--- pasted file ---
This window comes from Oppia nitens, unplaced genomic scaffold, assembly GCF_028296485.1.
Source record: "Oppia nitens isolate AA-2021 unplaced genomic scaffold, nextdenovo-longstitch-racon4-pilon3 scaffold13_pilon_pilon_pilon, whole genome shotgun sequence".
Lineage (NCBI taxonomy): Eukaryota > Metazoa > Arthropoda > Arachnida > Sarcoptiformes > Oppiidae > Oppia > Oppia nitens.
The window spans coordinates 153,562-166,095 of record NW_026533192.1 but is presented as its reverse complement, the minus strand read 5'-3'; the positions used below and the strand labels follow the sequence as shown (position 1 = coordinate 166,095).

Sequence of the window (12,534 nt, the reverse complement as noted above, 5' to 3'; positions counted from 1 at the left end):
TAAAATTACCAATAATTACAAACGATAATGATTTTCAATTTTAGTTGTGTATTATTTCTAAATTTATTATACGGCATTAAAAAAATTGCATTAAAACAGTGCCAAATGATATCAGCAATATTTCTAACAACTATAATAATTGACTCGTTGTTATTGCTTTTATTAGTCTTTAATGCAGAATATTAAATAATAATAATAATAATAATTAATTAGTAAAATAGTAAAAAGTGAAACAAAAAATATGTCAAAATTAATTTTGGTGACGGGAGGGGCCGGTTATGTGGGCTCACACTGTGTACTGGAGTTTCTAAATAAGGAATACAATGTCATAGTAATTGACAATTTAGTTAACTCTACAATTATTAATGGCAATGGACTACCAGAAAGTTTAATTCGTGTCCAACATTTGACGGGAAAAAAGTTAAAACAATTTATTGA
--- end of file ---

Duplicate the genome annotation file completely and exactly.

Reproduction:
This window comes from Oppia nitens, unplaced genomic scaffold, assembly GCF_028296485.1.
Source record: "Oppia nitens isolate AA-2021 unplaced genomic scaffold, nextdenovo-longstitch-racon4-pilon3 scaffold13_pilon_pilon_pilon, whole genome shotgun sequence".
Lineage (NCBI taxonomy): Eukaryota > Metazoa > Arthropoda > Arachnida > Sarcoptiformes > Oppiidae > Oppia > Oppia nitens.
The window spans coordinates 153,562-166,095 of record NW_026533192.1 but is presented as its reverse complement, the minus strand read 5'-3'; the positions used below and the strand labels follow the sequence as shown (position 1 = coordinate 166,095).

Sequence of the window (12,534 nt, the reverse complement as noted above, 5' to 3'; positions counted from 1 at the left end):
TAAAATTACCAATAATTACAAACGATAATGATTTTCAATTTTAGTTGTGTATTATTTCTAAATTTATTATACGGCATTAAAAAAATTGCATTAAAACAGTGCCAAATGATATCAGCAATATTTCTAACAACTATAATAATTGACTCGTTGTTATTGCTTTTATTAGTCTTTAATGCAGAATATTAAATAATAATAATAATAATAATTAATTAGTAAAATAGTAAAAAGTGAAACAAAAAATATGTCAAAATTAATTTTGGTGACGGGAGGGGCCGGTTATGTGGGCTCACACTGTGTACTGGAGTTTCTAAATAAGGAATACAATGTCATAGTAATTGACAATTTAGTTAACTCTACAATTATTAATGGCAATGGACTACCAGAAAGTTTAATTCGTGTCCAACATTTGACGGGAAAAAAGTTAAAACAATTTATTGA